2. Hide Your Login Screen
Another tip to shut down the hackers and bots is to hide your login screen. You can give the page a unique URL and keep the bad element from even getting to it.
3. Limit Login Attempts
This might not stop hackers from cracking your password, but it will stop bots from hitting your login page with multiple attempts. Lock it down.
4. Require Strong Passwords
WordPress password security is about more than just your password. If you’re using a 5-star, crazy good password but another admin has a weak password, your whole site is still vulnerable. But you can force all the users on your WordPress installation to use strong passwords. How strong these passwords really are is debatable, but at least no one will have simple five letter passwords that would make hackers weep with joy.
Boost Your WordPress Password Security With Strong Passwords
Once you’ve locked things down in WordPress, the next step is to make your passwords as strong as possible.
Here are some basic tips for strong passwords:
- Different Passwords: The first rule of password security is to use different passwords for different sites. People are lazy and they use the same password over and over again. That’s easy, but all it takes is one breach and all your logins are compromised. Oops. It’s tough, but you need to use a different password for every site.
- Tip: One way to use different passwords you can actually remember is to have a base password that you can remember and then tack on something different for each site. You might add on the first few letters of the specific site. So if your password is pEan%t, then for Google your password might be pEan%tGOOG and for WordPress it might be pEan%tWORD. That’s simple and fairly predictable, so you might want something more complicated.
- Don’t Be Predictable: That’s the second rule of password security—don’t do anything predictable. And you’re more predictable than you think. If you follow the rules for devising passwords in any article about creating passwords (including this one), know that hackers can read that article too.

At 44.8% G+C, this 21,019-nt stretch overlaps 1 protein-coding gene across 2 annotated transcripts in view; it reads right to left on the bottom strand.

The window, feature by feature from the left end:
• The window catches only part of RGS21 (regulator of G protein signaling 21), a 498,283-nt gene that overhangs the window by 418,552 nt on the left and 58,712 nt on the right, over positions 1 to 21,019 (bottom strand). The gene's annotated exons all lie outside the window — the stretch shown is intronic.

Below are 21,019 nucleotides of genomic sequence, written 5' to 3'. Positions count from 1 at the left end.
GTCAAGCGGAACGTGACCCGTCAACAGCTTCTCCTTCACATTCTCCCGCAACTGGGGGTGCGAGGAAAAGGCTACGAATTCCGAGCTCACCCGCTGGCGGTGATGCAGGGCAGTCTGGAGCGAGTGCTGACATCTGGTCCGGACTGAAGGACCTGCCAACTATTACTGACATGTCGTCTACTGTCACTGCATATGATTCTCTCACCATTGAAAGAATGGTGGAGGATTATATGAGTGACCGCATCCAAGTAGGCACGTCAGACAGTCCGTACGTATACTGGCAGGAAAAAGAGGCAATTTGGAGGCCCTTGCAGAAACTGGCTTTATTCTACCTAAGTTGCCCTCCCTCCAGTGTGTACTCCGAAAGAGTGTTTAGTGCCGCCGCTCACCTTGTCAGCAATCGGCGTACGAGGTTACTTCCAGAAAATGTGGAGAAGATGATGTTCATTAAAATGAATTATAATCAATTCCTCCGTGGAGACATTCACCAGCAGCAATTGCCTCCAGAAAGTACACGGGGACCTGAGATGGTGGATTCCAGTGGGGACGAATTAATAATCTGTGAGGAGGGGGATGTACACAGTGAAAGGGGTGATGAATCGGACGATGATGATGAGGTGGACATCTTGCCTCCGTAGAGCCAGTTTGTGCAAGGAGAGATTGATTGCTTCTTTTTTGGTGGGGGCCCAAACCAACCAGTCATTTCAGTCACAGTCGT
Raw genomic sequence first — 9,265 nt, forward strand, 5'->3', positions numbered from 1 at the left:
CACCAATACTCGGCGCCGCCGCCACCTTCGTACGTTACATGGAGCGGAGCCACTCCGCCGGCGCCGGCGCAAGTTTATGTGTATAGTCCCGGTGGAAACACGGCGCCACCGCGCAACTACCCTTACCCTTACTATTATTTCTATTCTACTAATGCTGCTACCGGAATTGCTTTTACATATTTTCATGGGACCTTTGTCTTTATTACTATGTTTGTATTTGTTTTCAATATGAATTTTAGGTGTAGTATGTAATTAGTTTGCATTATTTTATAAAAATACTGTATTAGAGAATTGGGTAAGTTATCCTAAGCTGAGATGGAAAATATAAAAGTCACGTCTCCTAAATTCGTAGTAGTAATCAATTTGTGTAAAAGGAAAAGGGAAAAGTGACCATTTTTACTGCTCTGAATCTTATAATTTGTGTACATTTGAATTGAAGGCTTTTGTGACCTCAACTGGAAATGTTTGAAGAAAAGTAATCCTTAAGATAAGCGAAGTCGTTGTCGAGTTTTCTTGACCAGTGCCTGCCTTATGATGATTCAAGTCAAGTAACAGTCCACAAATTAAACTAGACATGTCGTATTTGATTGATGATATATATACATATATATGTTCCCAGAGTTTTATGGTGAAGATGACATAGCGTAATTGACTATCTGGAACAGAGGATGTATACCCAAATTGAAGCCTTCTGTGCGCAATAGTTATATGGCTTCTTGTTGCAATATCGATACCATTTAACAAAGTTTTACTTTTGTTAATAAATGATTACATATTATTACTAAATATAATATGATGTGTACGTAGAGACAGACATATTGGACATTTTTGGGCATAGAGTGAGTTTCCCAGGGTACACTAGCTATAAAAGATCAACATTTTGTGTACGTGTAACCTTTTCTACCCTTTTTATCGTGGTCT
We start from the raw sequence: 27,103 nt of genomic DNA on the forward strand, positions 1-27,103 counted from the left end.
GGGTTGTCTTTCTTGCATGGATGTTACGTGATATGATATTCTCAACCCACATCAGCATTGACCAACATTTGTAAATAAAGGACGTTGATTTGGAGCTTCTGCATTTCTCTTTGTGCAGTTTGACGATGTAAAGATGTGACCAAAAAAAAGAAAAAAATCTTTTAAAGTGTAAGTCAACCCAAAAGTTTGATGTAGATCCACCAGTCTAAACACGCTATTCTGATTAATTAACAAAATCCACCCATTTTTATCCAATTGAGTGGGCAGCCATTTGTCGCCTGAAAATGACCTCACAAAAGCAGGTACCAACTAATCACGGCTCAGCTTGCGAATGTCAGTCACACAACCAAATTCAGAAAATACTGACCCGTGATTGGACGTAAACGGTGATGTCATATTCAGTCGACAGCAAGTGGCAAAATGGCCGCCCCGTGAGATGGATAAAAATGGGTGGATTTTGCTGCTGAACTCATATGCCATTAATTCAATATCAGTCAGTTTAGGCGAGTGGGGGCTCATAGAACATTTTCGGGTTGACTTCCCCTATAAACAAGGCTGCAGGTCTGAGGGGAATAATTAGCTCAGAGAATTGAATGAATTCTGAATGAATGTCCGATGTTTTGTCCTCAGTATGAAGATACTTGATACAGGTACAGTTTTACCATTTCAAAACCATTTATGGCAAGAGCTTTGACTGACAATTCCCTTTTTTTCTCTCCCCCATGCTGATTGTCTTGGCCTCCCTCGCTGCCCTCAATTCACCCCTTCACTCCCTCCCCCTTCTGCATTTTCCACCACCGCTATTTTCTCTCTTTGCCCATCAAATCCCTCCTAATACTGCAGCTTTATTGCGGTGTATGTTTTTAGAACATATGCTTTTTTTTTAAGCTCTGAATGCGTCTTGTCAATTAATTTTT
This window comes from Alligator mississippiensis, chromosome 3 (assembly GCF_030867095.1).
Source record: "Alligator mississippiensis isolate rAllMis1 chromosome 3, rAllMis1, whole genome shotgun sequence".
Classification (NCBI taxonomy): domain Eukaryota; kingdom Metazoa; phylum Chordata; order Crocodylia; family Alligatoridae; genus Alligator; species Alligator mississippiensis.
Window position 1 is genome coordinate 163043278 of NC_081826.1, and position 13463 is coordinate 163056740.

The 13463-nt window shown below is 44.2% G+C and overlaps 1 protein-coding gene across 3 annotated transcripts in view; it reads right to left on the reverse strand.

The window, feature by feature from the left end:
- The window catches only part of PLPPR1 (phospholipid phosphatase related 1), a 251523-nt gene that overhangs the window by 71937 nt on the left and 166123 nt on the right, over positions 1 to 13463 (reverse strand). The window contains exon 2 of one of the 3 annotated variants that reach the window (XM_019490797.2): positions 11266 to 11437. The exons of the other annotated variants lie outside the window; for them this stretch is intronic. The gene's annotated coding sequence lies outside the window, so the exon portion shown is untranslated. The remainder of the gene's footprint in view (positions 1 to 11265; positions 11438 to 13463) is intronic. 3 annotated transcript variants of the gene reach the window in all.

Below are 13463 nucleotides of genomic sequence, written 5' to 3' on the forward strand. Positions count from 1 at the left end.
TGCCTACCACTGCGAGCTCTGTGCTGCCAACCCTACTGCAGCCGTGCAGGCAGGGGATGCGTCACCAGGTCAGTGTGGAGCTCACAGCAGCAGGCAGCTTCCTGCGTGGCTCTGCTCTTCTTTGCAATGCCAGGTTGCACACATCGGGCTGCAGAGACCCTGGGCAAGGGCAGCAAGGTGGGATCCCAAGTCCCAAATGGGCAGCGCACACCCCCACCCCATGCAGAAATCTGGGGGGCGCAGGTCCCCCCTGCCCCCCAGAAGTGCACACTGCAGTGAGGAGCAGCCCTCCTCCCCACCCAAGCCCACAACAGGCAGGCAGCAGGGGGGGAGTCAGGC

- Long Passwords: You want your password to be long. You don’t have to be crazy with it, but six characters is unacceptable. You want at least eight. Probably more. WordPress accepts spaces in the password field, so you can even make it a phrase.
- Don’t Use Real Words or Phrases: Just don’t just an actual phrase. Hackers scour real world text (whether it’s proper English or not—and don’t think foreign languages are safe either) and use it to crack passwords. So if you’ve got a really long password that’s your favorite quote, it’s not nearly as secure as you think.
- Use Weird Characters: Use upper and lower case letters, numbers and symbols in your password. Add some complication. Make it weird.
So truly strong passwords are ridiculously long, full of numbers, symbols and random capitalization. They don’t contain any real words or phrases. And you have a different one for every single site.
So they’re basically impossible to memorize
That’s no good.
Unless you get some help.
Use a Password Service
The solution to WordPress password security—and password security everywhere—is to use a password service such as 1Password or LastPass. This is software you install on your computer that creates crazy good passwords—we’re talking up to 50 characters of truly random gibberish—and then memorizes them for you. It uses browser plugins to auto-populate those impossible to memorize passwords. There are also apps so you can do the same thing on your phone or tablet.